Homemade Terrine de Foie Gras Mi-Cuit

This Christmas, I decided to buy whole, raw foie gras and prepare it at home.

I’m going to skip the foie gras ethical debate because anyone who wants to has already informed themselves about the issue and because there are already plenty of resources on the web.

So, on to the foie gras!


Given that this is an English-language blog, I figured it might be handy to explain the various French terms commonly used to describe foie gras.

  • foie gras – literally translates as fat or fatty liver; poultry liver that has been fattened up especially, usually by extra feeding; the flavour and texture is richer and more buttery than unfattened poultry liver
  • de canard – from a duck; a rich and intense flavour; handles heat better than goose foie gras
  • d’oie – from a goose; compared to duck foie gras it has a more delicate flavour; loses more fat when subjected to heat, is produced in smaller quantities and is more expensive
  • foie gras entier cru entier means whole, cru means raw; most commonly both lobes or a single lobe but can also refer to a piece cut from the whole, provided it hasn’t been chopped or mixed with anything else; buying raw usually means the liver is unprepared so will need deveining before being cooked or cured
  • foie gras entier frais – fresh whole liver
  • foie gras mi-cuit – literally translates as half cooked; on a menu, this most commonly refers to fresh liver, lightly cooked (as opposed to being boiled for a couple of hours in its container as with preserved versions) and usually pressed and chilled before serving
  • foie gras entier – (in jars/ tins); whole liver (or parts of it), seasoned with salt, pepper and Cognac and then cooked in a jar or tin to preserve; usually cooked for about 2 hours but you do find mi-cuit versions where the liver has been poached in its container for a shorter 30-40 minutes
  • bloc de foie gras avec morceauxmorceaux means bits; this is a pâté made from minced foie gras, with small bits of intact liver within; it is cooked in its container; the percentage of morceaux is usually specified
  • bloc de foie gras – a pâté made from minced and seasoned foie gras cooked in its container; this can vary greatly in texture, taste and quality between industrially produced versions and home-made or fermier (farm) ones
  • pâté de foie gras ground, minced or pureed foie gras in a spreadable form; must contain 50% or more foie gras
  • mousse de foie gras – a mousse is usually finer and lighter than pâté, as the preparation has been whipped to incorporate air; must contain 50% or more foie gras
  • parfait de foie grasvery similar to mousse de foie gras but must contain at least 75% foie gras
  • foie gras au torchonau torchon means in a towel; a whole lobe of liver is gently rolled into shape, wrapped in cloth and slow-cooked in a bain-marie; these days the liver is most commonly shaped and wrapped in cling film and cooked in a temperature-controlled water bath; it is served cold, in slices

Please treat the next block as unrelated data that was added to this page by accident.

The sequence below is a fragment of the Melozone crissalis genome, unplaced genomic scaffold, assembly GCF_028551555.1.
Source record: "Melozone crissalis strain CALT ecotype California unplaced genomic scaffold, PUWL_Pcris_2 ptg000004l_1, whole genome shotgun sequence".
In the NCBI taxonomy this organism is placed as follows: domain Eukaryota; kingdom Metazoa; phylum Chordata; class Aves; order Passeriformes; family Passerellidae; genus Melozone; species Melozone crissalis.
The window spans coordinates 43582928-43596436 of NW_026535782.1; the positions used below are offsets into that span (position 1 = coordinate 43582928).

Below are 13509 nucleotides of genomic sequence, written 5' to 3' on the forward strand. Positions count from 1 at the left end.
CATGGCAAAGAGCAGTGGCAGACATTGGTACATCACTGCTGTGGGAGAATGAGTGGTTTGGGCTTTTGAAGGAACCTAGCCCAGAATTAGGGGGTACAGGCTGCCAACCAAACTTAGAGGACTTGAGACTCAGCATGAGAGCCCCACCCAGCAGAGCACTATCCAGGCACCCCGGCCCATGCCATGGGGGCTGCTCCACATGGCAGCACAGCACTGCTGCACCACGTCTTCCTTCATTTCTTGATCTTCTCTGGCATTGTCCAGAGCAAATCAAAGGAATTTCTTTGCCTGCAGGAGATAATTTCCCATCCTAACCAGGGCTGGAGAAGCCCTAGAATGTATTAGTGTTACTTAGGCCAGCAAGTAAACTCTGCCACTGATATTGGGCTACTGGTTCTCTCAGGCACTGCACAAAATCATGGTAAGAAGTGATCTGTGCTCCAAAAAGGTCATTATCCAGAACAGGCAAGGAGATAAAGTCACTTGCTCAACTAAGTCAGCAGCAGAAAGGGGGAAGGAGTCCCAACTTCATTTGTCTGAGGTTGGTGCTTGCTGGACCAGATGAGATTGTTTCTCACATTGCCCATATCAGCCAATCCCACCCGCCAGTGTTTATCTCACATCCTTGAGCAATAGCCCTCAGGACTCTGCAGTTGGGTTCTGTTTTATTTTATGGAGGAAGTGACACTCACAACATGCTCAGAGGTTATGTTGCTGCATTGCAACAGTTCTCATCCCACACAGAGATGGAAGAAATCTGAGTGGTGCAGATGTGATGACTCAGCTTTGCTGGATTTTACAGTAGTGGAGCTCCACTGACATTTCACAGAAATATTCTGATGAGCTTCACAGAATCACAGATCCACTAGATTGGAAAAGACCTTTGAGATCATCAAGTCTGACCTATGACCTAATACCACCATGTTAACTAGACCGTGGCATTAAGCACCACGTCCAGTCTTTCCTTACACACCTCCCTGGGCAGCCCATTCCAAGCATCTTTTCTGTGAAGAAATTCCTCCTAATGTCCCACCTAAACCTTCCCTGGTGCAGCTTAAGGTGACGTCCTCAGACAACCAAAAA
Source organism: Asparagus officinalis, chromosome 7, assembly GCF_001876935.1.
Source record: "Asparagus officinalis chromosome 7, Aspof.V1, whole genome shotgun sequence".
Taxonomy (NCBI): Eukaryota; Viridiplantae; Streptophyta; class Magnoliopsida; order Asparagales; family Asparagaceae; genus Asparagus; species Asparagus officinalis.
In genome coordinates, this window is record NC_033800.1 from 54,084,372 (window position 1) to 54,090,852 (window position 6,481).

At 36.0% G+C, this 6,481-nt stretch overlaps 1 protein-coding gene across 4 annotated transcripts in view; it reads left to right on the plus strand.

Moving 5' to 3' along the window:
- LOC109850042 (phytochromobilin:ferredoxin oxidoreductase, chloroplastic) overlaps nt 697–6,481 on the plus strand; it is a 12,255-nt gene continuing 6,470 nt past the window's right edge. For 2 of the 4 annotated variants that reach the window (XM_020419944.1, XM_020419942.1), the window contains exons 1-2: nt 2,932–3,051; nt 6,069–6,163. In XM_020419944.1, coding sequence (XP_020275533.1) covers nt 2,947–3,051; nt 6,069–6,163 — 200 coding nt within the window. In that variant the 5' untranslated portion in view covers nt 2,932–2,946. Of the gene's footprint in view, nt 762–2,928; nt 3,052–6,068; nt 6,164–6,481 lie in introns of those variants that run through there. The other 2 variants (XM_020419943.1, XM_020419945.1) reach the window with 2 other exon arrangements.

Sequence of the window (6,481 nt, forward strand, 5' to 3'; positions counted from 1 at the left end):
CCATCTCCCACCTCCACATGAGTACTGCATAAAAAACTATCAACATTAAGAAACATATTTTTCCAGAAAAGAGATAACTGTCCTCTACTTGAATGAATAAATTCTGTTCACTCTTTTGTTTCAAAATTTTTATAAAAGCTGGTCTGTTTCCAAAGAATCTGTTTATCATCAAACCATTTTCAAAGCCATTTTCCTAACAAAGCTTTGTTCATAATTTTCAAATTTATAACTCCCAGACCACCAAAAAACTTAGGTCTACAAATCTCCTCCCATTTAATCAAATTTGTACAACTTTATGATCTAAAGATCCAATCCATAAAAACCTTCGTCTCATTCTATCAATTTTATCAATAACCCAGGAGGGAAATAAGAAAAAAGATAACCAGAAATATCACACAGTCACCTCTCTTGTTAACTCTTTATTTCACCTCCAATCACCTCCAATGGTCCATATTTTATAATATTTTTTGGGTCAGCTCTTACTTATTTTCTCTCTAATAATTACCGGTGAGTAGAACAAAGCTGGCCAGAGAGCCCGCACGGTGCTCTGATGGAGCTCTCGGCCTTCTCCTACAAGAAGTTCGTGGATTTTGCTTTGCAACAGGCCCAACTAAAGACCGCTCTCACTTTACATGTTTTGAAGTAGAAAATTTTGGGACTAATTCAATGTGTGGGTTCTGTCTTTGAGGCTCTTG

• foie gras cru au sel – liver, usually whole, cured in salt and served chilled
  • foie gras poêlépoêléis usually translated as pan-fried or seared; slices of whole foie gras are fried briefly in a hot pan and served immediately

Buying Foie Gras

I bought our whole foie gras de canard from a stall at Borough Market several weeks before Christmas. Because it was best before dated for the 12th December, I popped it into the freezer until Christmas. The brand is Profuma, produced in Belgium and I paid £20 for 0.6 kilograms which is a very good price for extra (highest) quality, I believe.

Terrine de Foie Gras Mi-Cuit


  • Separate the two lobes and remove all the veins. Ideally, you want to keep the lobes intact as much as possible, but I ended up breaking mine into large pieces to reach the veins. I allowed the liver to reach room temperature first, as I’d read that this makes the veins come out more easily.

  • As you’re deveining, drop each clean piece of liver into a bowl of salted ice-cold water.
  • Leave the deveined liver in the cold water for 30-60 minutes.

  • Drain the liver well and then marinate for several hours (see below for marinade recipe). I popped mine into the fridge for this.
  • Preheat the oven to 90 °C.
  • Drain the liver (though there’s no need to wipe off any remaining marinade) and place into a non-stick baking pan.
  • Cook in the oven for 20 minutes.

  • Pick out the cooked pieces of liver, allowing as much of the melted fat to drip off as possible, and transfer them into your terrine dish, packing them down firmly.As far more of the liver melted away into fat than I’d anticipated we switched to a much smaller dish. Ideally we needed one a touch smaller still, as there wasn’t quite enough liver to reach to the rim and allow for the weight on top to properly press down.
  • Once the terrine is filled, cover and place in the fridge with a heavy object on top to pack the liver more tightly into the container. Place a plate beneath the container to catch any additional fat that is pressed out.
  • Leave the terrine in the fridge for 4 days before turning out and enjoying.


Extra Instructions

I based my cooking method very much on the steps and advice provided by CulinoTests here (in French), which take you through a recipe from Eric Léautey.

I was hugely nervous about deveining foie gras as I’d heard a fair few anecdotes about how difficult this is and how it’s very easy to leave lots of veins behind in the liver.

I was directed by a friend to this instructions video (in French) which helped me devein successfully, though my liver was broken into more pieces than the instructor’s when I’d finished! I’ve since found these helpful video instructions (also in French). The second video also goes on to cover how to make foie gras au torchon.

To my delight, I seem to have been successful in removing the vast majority of the veins; both Pete and I found just a single very tiny thread each in what we ate.

Marinade Ingredients

  • 2 tablespoons brandy
  • 1 teaspoon vinegar (I used cider wine vinegar)
  • 1 teaspoon sugar
  • 1 teaspoon salt
  • 1/2 teaspoon ground black pepper